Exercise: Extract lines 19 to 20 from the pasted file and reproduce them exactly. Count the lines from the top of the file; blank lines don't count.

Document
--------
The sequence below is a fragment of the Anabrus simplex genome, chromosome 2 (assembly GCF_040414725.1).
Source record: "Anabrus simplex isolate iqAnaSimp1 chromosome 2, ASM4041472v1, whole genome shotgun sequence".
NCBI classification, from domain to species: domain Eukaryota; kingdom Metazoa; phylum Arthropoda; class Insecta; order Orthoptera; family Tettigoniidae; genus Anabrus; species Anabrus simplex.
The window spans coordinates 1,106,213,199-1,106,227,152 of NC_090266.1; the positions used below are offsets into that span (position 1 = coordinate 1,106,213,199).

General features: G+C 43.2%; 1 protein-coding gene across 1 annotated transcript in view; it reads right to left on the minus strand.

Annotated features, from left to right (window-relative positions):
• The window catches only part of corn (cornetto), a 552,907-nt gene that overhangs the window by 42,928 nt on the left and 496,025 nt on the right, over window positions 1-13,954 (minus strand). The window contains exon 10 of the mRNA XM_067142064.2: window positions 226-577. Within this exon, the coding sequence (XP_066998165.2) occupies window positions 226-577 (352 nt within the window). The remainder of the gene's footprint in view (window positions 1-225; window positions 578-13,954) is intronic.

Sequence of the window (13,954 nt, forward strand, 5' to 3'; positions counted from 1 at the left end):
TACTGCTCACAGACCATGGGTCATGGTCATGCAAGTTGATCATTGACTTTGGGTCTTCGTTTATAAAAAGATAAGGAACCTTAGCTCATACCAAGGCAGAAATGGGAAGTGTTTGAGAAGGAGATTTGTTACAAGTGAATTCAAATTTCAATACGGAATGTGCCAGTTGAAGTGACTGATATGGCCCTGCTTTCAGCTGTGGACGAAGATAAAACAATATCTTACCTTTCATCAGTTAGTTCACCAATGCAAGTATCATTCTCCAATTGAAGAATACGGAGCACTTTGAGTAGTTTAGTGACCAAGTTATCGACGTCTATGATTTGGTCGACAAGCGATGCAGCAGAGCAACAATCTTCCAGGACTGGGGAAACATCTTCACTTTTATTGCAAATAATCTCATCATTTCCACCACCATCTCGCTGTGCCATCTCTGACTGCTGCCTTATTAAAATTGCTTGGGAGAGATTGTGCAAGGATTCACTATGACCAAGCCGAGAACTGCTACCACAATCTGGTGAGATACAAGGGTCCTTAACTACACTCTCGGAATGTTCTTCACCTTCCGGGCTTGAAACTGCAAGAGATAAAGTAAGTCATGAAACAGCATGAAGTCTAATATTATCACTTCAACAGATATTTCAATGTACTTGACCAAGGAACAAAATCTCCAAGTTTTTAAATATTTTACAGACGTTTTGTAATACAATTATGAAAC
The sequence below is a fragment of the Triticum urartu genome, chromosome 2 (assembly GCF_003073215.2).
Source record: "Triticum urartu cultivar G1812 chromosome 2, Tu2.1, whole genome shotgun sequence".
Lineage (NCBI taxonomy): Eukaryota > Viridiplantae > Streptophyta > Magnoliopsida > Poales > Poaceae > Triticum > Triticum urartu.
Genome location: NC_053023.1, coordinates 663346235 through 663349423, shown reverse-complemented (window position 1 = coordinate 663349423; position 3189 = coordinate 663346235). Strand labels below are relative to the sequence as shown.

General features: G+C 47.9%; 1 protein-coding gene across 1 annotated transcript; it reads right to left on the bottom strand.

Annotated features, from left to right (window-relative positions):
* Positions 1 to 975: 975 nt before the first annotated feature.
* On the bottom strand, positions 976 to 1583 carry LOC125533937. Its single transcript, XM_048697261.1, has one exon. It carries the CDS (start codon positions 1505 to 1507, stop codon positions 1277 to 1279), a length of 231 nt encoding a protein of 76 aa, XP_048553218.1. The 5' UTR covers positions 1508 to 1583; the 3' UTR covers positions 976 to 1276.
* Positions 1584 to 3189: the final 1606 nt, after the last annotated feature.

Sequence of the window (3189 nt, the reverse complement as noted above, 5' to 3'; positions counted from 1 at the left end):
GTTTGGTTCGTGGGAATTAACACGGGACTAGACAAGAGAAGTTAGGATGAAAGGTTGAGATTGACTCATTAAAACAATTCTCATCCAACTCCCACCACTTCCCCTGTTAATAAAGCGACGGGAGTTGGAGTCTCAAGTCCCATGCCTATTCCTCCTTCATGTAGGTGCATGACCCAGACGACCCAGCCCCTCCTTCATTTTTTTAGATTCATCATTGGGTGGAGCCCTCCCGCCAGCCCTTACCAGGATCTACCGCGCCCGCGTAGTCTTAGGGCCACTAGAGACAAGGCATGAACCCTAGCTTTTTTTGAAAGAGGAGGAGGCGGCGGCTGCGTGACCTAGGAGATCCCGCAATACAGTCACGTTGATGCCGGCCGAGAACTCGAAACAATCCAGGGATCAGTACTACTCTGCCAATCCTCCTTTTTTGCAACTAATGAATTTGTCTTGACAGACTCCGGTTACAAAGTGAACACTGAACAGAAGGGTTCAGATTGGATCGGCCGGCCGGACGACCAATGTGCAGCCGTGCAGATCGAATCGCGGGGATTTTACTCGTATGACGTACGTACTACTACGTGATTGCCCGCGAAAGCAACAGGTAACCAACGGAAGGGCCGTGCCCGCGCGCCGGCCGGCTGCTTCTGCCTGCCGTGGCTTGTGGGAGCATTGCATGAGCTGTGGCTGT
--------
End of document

Sequence of the window (3189 nt, the reverse complement as noted above, 5' to 3'; positions counted from 1 at the left end):
GTTTGGTTCGTGGGAATTAACACGGGACTAGACAAGAGAAGTTAGGATGAAAGGTTGAGATTGACTCATTAAAACAATTCTCATCCAACTCCCACCACTTCCCCTGTTAATAAAGCGACGGGAGTTGGAGTCTCAAGTCCCATGCCTATTCCTCCTTCATGTAGGTGCATGACCCAGACGACCCAGCCCCTCCTTCATTTTTTTAGATTCATCATTGGGTGGAGCCCTCCCGCCAGCCCTTACCAGGATCTACCGCGCCCGCGTAGTCTTAGGGCCACTAGAGACAAGGCATGAACCCTAGCTTTTTTTGAAAGAGGAGGAGGCGGCGGCTGCGTGACCTAGGAGATCCCGCAATACAGTCACGTTGATGCCGGCCGAGAACTCGAAACAATCCAGGGATCAGTACTACTCTGCCAATCCTCCTTTTTTGCAACTAATGAATTTGTCTTGACAGACTCCGGTTACAAAGTGAACACTGAACAGAAGGGTTCAGATTGGATCGGCCGGCCGGACGACCAATGTGCAGCCGTGCAGATCGAATCGCGGGGATTTTACTCGTATGACGTACGTACTACTACGTGATTGCCCGCGAAAGCAACAGGTAACCAACGGAAGGGCCGTGCCCGCGCGCCGGCCGGCTGCTTCTGCCTGCCGTGGCTTGTGGGAGCATTGCATGAGCTGTGGCTGT